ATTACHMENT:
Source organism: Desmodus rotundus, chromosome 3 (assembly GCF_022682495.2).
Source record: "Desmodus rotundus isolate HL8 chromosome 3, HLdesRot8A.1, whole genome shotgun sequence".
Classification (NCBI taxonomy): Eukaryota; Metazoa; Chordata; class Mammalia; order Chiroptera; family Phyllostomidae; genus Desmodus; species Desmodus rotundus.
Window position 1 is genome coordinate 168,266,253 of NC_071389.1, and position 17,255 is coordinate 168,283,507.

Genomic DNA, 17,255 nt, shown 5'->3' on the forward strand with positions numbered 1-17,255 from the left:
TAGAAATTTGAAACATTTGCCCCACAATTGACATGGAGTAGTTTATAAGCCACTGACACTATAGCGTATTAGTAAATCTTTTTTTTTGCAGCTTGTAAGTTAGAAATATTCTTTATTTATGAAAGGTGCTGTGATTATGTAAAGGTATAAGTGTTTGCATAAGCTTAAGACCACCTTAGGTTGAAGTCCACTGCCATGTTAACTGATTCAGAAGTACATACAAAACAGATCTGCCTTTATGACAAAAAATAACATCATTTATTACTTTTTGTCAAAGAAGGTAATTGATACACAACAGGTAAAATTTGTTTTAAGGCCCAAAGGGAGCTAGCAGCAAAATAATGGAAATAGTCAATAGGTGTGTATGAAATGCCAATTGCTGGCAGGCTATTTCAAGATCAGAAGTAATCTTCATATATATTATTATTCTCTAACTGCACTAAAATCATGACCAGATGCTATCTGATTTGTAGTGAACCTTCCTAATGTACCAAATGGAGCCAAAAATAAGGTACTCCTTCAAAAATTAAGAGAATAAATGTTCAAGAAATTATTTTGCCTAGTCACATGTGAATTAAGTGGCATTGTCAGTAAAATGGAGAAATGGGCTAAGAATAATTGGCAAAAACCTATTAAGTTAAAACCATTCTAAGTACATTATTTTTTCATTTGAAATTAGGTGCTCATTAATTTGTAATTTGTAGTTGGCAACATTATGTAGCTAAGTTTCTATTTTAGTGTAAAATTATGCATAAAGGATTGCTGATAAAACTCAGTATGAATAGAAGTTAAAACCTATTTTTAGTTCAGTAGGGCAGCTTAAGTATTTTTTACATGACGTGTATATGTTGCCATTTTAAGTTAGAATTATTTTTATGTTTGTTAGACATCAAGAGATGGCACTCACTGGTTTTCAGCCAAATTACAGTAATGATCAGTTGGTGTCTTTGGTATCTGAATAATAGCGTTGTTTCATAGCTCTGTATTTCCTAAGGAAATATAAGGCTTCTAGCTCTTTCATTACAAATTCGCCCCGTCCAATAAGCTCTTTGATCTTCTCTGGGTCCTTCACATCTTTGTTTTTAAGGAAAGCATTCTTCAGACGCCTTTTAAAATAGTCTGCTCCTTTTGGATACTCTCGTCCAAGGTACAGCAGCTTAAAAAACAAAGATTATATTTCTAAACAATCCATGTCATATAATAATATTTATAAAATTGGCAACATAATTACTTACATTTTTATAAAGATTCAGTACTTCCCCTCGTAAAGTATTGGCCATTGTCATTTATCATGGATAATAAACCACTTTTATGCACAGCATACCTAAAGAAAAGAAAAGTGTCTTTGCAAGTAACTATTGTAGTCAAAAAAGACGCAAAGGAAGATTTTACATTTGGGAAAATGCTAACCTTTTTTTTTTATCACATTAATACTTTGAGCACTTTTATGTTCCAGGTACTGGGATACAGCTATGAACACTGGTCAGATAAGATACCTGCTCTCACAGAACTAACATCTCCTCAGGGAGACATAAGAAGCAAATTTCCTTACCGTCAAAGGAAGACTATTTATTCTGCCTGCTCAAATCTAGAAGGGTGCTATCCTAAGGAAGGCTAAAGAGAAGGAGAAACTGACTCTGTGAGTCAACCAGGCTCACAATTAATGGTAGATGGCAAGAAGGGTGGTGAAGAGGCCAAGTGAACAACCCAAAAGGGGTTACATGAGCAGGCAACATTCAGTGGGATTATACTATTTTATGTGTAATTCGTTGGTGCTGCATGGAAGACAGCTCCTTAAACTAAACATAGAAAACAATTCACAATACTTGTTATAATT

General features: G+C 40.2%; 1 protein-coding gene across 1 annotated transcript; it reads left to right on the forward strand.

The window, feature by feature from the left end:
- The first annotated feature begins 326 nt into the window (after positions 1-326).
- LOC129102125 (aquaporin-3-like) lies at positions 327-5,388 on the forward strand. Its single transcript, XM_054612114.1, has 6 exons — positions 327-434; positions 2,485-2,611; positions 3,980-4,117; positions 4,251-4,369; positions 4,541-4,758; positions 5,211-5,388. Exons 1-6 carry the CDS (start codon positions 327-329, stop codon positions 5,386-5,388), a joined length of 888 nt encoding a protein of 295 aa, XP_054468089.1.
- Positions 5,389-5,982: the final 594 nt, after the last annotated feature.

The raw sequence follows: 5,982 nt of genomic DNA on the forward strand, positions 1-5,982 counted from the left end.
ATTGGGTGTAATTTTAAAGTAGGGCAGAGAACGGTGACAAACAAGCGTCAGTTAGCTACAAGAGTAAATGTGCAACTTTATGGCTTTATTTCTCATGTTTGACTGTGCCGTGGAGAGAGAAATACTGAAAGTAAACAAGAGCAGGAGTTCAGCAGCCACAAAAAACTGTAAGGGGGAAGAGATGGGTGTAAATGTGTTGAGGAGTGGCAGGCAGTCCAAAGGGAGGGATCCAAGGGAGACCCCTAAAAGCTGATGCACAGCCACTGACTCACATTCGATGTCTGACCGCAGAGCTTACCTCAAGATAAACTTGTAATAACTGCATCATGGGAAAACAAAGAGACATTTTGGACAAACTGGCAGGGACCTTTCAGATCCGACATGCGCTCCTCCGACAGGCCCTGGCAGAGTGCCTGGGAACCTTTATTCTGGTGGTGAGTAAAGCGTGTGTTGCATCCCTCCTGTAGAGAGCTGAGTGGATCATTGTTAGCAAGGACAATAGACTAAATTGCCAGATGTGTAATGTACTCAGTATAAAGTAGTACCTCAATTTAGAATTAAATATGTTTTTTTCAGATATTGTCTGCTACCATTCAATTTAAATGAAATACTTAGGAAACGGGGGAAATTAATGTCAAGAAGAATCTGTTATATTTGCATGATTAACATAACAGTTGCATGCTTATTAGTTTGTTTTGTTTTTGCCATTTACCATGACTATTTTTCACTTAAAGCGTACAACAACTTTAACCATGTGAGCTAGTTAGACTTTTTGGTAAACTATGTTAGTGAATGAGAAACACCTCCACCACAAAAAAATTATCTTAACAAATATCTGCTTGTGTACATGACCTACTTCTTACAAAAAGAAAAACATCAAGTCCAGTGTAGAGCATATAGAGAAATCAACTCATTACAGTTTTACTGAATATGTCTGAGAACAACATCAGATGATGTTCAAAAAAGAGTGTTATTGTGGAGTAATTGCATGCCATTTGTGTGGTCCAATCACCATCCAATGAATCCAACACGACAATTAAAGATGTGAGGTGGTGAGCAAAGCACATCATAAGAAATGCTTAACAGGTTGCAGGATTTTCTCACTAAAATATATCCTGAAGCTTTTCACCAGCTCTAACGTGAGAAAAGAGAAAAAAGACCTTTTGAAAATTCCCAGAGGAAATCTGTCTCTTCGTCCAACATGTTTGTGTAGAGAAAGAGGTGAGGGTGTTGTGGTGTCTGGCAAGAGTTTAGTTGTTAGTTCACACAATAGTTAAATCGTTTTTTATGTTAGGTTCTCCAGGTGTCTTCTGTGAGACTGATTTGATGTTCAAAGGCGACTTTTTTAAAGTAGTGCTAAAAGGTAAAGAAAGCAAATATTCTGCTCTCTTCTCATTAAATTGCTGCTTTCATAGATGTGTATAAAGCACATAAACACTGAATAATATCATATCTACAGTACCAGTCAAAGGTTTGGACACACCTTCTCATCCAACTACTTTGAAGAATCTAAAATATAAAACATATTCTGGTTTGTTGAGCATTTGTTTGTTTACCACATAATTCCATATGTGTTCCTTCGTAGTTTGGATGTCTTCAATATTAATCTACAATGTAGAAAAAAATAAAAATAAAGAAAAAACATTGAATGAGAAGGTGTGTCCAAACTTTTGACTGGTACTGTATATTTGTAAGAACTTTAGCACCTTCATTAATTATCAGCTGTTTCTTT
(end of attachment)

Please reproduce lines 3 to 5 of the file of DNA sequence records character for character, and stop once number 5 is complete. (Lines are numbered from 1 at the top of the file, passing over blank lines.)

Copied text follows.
Classification (NCBI taxonomy): Eukaryota; Metazoa; Chordata; class Mammalia; order Chiroptera; family Phyllostomidae; genus Desmodus; species Desmodus rotundus.
Window position 1 is genome coordinate 168,266,253 of NC_071389.1, and position 17,255 is coordinate 168,283,507.

Genomic DNA, 17,255 nt, shown 5'->3' on the forward strand with positions numbered 1-17,255 from the left: